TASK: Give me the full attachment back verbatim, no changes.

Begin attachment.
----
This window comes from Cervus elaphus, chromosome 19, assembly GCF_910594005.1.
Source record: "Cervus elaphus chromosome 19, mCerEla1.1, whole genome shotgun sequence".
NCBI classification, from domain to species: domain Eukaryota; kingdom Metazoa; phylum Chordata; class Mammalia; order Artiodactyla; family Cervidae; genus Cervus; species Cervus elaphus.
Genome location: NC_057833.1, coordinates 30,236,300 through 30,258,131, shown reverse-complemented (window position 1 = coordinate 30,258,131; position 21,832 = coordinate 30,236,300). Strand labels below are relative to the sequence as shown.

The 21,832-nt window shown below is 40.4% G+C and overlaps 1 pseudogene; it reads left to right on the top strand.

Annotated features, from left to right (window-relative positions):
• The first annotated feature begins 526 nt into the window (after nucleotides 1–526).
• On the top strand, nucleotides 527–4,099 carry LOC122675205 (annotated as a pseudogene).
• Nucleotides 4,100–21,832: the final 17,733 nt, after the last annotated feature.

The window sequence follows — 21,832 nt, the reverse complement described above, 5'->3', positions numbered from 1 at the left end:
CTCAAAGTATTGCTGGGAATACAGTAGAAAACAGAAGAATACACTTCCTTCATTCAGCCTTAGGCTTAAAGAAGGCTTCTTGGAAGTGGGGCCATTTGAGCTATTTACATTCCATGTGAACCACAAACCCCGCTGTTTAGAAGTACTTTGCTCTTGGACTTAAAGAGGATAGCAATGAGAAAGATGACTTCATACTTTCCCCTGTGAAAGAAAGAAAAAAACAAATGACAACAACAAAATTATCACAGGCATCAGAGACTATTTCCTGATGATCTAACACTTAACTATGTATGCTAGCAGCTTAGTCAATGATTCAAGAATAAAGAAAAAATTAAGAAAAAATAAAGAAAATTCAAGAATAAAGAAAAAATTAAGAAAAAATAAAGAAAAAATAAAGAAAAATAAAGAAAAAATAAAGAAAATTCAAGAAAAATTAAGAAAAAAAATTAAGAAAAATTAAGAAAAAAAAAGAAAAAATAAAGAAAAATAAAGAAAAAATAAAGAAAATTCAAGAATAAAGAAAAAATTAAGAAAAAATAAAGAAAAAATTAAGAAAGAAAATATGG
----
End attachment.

This window comes from Cervus elaphus, chromosome 19, assembly GCF_910594005.1.
Source record: "Cervus elaphus chromosome 19, mCerEla1.1, whole genome shotgun sequence".
NCBI classification, from domain to species: domain Eukaryota; kingdom Metazoa; phylum Chordata; class Mammalia; order Artiodactyla; family Cervidae; genus Cervus; species Cervus elaphus.
Genome location: NC_057833.1, coordinates 30,236,300 through 30,258,131, shown reverse-complemented (window position 1 = coordinate 30,258,131; position 21,832 = coordinate 30,236,300). Strand labels below are relative to the sequence as shown.

The 21,832-nt window shown below is 40.4% G+C and overlaps 1 pseudogene; it reads left to right on the top strand.

Annotated features, from left to right (window-relative positions):
• The first annotated feature begins 526 nt into the window (after nucleotides 1–526).
• On the top strand, nucleotides 527–4,099 carry LOC122675205 (annotated as a pseudogene).
• Nucleotides 4,100–21,832: the final 17,733 nt, after the last annotated feature.

The window sequence follows — 21,832 nt, the reverse complement described above, 5'->3', positions numbered from 1 at the left end:
CTCAAAGTATTGCTGGGAATACAGTAGAAAACAGAAGAATACACTTCCTTCATTCAGCCTTAGGCTTAAAGAAGGCTTCTTGGAAGTGGGGCCATTTGAGCTATTTACATTCCATGTGAACCACAAACCCCGCTGTTTAGAAGTACTTTGCTCTTGGACTTAAAGAGGATAGCAATGAGAAAGATGACTTCATACTTTCCCCTGTGAAAGAAAGAAAAAAACAAATGACAACAACAAAATTATCACAGGCATCAGAGACTATTTCCTGATGATCTAACACTTAACTATGTATGCTAGCAGCTTAGTCAATGATTCAAGAATAAAGAAAAAATTAAGAAAAAATAAAGAAAATTCAAGAATAAAGAAAAAATTAAGAAAAAATAAAGAAAAAATAAAGAAAAATAAAGAAAAAATAAAGAAAATTCAAGAAAAATTAAGAAAAAAAATTAAGAAAAATTAAGAAAAAAAAAGAAAAAATAAAGAAAAATAAAGAAAAAATAAAGAAAATTCAAGAATAAAGAAAAAATTAAGAAAAAATAAAGAAAAAATTAAGAAAGAAAATATGG